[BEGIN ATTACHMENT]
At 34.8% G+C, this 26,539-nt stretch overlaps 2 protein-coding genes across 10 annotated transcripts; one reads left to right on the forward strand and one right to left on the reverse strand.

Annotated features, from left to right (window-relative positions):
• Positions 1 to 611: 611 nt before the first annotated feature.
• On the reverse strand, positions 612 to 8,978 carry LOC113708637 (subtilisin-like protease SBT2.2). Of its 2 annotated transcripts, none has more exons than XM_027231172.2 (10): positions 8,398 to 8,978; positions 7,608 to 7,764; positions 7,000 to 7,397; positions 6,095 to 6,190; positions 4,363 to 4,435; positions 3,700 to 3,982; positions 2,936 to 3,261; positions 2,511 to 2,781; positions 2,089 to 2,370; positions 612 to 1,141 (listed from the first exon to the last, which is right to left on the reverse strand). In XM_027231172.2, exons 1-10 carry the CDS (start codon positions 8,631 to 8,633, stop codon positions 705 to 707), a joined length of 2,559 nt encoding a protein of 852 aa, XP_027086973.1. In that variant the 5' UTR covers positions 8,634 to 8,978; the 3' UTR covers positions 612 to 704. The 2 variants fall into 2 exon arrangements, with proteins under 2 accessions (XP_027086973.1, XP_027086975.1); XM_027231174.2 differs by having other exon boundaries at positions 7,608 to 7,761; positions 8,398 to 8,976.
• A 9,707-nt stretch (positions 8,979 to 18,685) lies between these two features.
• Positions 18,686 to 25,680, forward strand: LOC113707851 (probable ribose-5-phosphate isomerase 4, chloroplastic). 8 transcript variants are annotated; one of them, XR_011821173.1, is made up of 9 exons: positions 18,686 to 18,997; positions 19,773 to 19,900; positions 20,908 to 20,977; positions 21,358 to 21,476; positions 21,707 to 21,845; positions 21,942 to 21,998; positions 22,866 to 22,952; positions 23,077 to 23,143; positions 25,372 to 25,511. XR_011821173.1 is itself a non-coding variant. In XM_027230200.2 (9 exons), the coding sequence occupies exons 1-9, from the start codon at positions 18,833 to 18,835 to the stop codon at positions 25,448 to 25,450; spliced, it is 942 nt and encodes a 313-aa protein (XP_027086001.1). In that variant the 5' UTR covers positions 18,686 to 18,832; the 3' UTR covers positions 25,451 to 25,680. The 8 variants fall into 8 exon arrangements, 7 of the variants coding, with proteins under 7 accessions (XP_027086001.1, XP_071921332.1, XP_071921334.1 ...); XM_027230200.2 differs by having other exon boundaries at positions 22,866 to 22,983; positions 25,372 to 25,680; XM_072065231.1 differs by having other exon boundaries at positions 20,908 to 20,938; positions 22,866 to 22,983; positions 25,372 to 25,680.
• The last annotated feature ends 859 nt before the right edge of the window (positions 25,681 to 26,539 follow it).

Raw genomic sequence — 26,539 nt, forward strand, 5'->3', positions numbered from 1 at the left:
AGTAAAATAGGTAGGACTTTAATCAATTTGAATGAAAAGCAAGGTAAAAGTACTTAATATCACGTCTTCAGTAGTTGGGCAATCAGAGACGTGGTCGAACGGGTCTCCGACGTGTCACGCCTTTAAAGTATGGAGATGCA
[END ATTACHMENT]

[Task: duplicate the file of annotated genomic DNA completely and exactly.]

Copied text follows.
At 34.8% G+C, this 26,539-nt stretch overlaps 2 protein-coding genes across 10 annotated transcripts; one reads left to right on the forward strand and one right to left on the reverse strand.

Annotated features, from left to right (window-relative positions):
• Positions 1 to 611: 611 nt before the first annotated feature.
• On the reverse strand, positions 612 to 8,978 carry LOC113708637 (subtilisin-like protease SBT2.2). Of its 2 annotated transcripts, none has more exons than XM_027231172.2 (10): positions 8,398 to 8,978; positions 7,608 to 7,764; positions 7,000 to 7,397; positions 6,095 to 6,190; positions 4,363 to 4,435; positions 3,700 to 3,982; positions 2,936 to 3,261; positions 2,511 to 2,781; positions 2,089 to 2,370; positions 612 to 1,141 (listed from the first exon to the last, which is right to left on the reverse strand). In XM_027231172.2, exons 1-10 carry the CDS (start codon positions 8,631 to 8,633, stop codon positions 705 to 707), a joined length of 2,559 nt encoding a protein of 852 aa, XP_027086973.1. In that variant the 5' UTR covers positions 8,634 to 8,978; the 3' UTR covers positions 612 to 704. The 2 variants fall into 2 exon arrangements, with proteins under 2 accessions (XP_027086973.1, XP_027086975.1); XM_027231174.2 differs by having other exon boundaries at positions 7,608 to 7,761; positions 8,398 to 8,976.
• A 9,707-nt stretch (positions 8,979 to 18,685) lies between these two features.
• Positions 18,686 to 25,680, forward strand: LOC113707851 (probable ribose-5-phosphate isomerase 4, chloroplastic). 8 transcript variants are annotated; one of them, XR_011821173.1, is made up of 9 exons: positions 18,686 to 18,997; positions 19,773 to 19,900; positions 20,908 to 20,977; positions 21,358 to 21,476; positions 21,707 to 21,845; positions 21,942 to 21,998; positions 22,866 to 22,952; positions 23,077 to 23,143; positions 25,372 to 25,511. XR_011821173.1 is itself a non-coding variant. In XM_027230200.2 (9 exons), the coding sequence occupies exons 1-9, from the start codon at positions 18,833 to 18,835 to the stop codon at positions 25,448 to 25,450; spliced, it is 942 nt and encodes a 313-aa protein (XP_027086001.1). In that variant the 5' UTR covers positions 18,686 to 18,832; the 3' UTR covers positions 25,451 to 25,680. The 8 variants fall into 8 exon arrangements, 7 of the variants coding, with proteins under 7 accessions (XP_027086001.1, XP_071921332.1, XP_071921334.1 ...); XM_027230200.2 differs by having other exon boundaries at positions 22,866 to 22,983; positions 25,372 to 25,680; XM_072065231.1 differs by having other exon boundaries at positions 20,908 to 20,938; positions 22,866 to 22,983; positions 25,372 to 25,680.
• The last annotated feature ends 859 nt before the right edge of the window (positions 25,681 to 26,539 follow it).

Raw genomic sequence — 26,539 nt, forward strand, 5'->3', positions numbered from 1 at the left:
AGTAAAATAGGTAGGACTTTAATCAATTTGAATGAAAAGCAAGGTAAAAGTACTTAATATCACGTCTTCAGTAGTTGGGCAATCAGAGACGTGGTCGAACGGGTCTCCGACGTGTCACGCCTTTAAAGTATGGAGATGCA